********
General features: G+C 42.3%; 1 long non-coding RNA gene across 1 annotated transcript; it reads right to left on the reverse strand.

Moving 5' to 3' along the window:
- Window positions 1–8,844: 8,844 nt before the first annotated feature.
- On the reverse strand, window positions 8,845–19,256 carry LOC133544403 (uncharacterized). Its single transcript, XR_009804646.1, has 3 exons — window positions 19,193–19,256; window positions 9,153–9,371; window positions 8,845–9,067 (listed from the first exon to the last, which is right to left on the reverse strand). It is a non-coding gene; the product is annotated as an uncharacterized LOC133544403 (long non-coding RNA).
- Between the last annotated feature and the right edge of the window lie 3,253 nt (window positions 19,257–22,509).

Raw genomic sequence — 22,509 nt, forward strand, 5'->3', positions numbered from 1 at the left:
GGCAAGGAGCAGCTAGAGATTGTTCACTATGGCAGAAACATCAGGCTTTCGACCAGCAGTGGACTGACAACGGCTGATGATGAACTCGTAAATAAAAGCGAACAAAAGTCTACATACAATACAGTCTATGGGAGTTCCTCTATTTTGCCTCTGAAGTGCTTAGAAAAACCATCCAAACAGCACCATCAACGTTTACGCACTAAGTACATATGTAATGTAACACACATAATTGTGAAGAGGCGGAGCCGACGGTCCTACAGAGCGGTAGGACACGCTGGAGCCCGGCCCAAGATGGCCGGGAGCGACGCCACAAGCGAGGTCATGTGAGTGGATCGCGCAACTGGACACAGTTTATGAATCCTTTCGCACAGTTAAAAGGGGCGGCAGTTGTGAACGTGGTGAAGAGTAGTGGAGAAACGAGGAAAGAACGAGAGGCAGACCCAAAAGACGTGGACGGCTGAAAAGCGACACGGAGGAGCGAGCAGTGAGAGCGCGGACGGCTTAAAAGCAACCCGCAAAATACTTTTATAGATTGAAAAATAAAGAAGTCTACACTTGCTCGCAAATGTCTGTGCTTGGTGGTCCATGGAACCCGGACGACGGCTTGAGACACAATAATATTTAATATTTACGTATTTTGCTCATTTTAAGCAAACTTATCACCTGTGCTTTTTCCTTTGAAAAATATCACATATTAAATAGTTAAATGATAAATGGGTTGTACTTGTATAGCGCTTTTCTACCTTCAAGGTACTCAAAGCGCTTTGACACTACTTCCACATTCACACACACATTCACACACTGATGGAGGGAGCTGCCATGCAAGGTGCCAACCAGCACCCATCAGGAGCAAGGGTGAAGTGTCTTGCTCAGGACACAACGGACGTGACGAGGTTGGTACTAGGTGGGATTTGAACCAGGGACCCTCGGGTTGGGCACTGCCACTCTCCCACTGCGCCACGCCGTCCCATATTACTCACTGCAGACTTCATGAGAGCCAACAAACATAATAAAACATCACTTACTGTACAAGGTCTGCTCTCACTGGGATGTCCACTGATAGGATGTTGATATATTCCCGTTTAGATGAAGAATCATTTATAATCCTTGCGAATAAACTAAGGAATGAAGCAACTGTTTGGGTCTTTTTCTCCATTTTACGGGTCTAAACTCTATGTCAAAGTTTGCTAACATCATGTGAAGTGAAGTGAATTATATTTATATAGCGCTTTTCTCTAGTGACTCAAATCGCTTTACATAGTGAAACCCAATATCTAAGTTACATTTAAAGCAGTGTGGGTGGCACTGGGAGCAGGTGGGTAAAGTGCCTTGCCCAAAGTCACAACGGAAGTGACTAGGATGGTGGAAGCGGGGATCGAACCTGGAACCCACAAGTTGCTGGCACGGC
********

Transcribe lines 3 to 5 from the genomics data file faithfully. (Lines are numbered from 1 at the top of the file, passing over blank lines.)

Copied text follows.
- Window positions 1–8,844: 8,844 nt before the first annotated feature.
- On the reverse strand, window positions 8,845–19,256 carry LOC133544403 (uncharacterized). Its single transcript, XR_009804646.1, has 3 exons — window positions 19,193–19,256; window positions 9,153–9,371; window positions 8,845–9,067 (listed from the first exon to the last, which is right to left on the reverse strand). It is a non-coding gene; the product is annotated as an uncharacterized LOC133544403 (long non-coding RNA).
- Between the last annotated feature and the right edge of the window lie 3,253 nt (window positions 19,257–22,509).